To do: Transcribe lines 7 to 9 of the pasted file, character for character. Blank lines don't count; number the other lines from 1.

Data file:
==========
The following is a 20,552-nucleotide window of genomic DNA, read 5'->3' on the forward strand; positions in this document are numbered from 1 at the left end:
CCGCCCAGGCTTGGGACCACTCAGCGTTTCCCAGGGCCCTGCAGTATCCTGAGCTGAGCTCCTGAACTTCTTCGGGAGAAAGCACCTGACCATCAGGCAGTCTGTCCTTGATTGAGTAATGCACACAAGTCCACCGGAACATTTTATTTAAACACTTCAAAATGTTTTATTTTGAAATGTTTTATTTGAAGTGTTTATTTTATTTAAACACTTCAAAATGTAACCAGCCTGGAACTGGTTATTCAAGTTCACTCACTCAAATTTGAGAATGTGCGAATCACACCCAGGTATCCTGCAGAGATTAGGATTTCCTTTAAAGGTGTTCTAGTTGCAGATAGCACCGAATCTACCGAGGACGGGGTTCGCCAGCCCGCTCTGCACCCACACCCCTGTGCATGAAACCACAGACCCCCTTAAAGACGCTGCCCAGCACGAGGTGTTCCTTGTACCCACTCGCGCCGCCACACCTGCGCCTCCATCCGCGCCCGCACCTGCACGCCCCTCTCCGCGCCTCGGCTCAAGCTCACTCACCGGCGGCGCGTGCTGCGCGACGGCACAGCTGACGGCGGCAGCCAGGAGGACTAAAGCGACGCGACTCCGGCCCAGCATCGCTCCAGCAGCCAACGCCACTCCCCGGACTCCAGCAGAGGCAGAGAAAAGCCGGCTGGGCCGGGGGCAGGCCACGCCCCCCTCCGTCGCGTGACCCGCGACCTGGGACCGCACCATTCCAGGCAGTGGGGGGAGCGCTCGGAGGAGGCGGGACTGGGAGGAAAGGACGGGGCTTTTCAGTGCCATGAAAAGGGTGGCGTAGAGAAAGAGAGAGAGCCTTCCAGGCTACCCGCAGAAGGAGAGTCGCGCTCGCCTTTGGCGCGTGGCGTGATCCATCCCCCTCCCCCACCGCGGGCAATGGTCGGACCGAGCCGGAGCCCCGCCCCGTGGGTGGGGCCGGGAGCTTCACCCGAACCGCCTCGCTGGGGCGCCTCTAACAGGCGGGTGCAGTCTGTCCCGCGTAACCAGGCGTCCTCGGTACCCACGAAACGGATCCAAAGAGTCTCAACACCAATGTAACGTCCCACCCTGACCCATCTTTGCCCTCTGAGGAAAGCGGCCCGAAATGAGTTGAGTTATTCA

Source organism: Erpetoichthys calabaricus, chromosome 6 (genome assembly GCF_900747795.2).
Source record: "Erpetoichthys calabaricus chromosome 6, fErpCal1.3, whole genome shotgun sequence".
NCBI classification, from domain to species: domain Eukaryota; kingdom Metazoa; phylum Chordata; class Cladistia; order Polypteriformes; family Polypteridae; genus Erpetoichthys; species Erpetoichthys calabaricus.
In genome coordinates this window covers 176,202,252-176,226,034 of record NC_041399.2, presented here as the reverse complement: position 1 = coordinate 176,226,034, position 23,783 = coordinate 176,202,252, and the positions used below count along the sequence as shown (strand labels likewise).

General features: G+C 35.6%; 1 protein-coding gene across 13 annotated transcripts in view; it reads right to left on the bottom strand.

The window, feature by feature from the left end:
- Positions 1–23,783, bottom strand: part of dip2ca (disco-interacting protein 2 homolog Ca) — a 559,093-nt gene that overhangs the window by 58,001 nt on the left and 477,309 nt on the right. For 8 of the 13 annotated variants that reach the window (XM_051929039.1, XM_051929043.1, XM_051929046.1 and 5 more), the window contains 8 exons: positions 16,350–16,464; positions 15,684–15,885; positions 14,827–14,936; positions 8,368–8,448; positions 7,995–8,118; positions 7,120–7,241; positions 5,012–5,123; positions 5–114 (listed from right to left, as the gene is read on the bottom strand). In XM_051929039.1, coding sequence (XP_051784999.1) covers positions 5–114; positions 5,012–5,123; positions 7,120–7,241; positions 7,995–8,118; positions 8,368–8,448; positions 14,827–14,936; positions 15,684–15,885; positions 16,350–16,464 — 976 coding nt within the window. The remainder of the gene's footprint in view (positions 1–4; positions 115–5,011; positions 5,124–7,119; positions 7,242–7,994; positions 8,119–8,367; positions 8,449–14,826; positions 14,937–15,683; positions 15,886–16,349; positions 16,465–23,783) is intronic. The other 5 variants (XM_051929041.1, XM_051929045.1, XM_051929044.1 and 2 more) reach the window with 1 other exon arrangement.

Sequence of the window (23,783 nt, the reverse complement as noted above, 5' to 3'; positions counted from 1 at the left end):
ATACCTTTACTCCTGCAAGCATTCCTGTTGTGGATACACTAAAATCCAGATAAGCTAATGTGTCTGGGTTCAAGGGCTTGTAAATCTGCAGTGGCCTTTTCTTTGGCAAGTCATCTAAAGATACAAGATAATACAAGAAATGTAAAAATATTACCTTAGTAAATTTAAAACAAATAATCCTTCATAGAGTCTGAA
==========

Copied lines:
General features: G+C 35.6%; 1 protein-coding gene across 13 annotated transcripts in view; it reads right to left on the bottom strand.

The window, feature by feature from the left end:
- Positions 1–23,783, bottom strand: part of dip2ca (disco-interacting protein 2 homolog Ca) — a 559,093-nt gene that overhangs the window by 58,001 nt on the left and 477,309 nt on the right. For 8 of the 13 annotated variants that reach the window (XM_051929039.1, XM_051929043.1, XM_051929046.1 and 5 more), the window contains 8 exons: positions 16,350–16,464; positions 15,684–15,885; positions 14,827–14,936; positions 8,368–8,448; positions 7,995–8,118; positions 7,120–7,241; positions 5,012–5,123; positions 5–114 (listed from right to left, as the gene is read on the bottom strand). In XM_051929039.1, coding sequence (XP_051784999.1) covers positions 5–114; positions 5,012–5,123; positions 7,120–7,241; positions 7,995–8,118; positions 8,368–8,448; positions 14,827–14,936; positions 15,684–15,885; positions 16,350–16,464 — 976 coding nt within the window. The remainder of the gene's footprint in view (positions 1–4; positions 115–5,011; positions 5,124–7,119; positions 7,242–7,994; positions 8,119–8,367; positions 8,449–14,826; positions 14,937–15,683; positions 15,886–16,349; positions 16,465–23,783) is intronic. The other 5 variants (XM_051929041.1, XM_051929045.1, XM_051929044.1 and 2 more) reach the window with 1 other exon arrangement.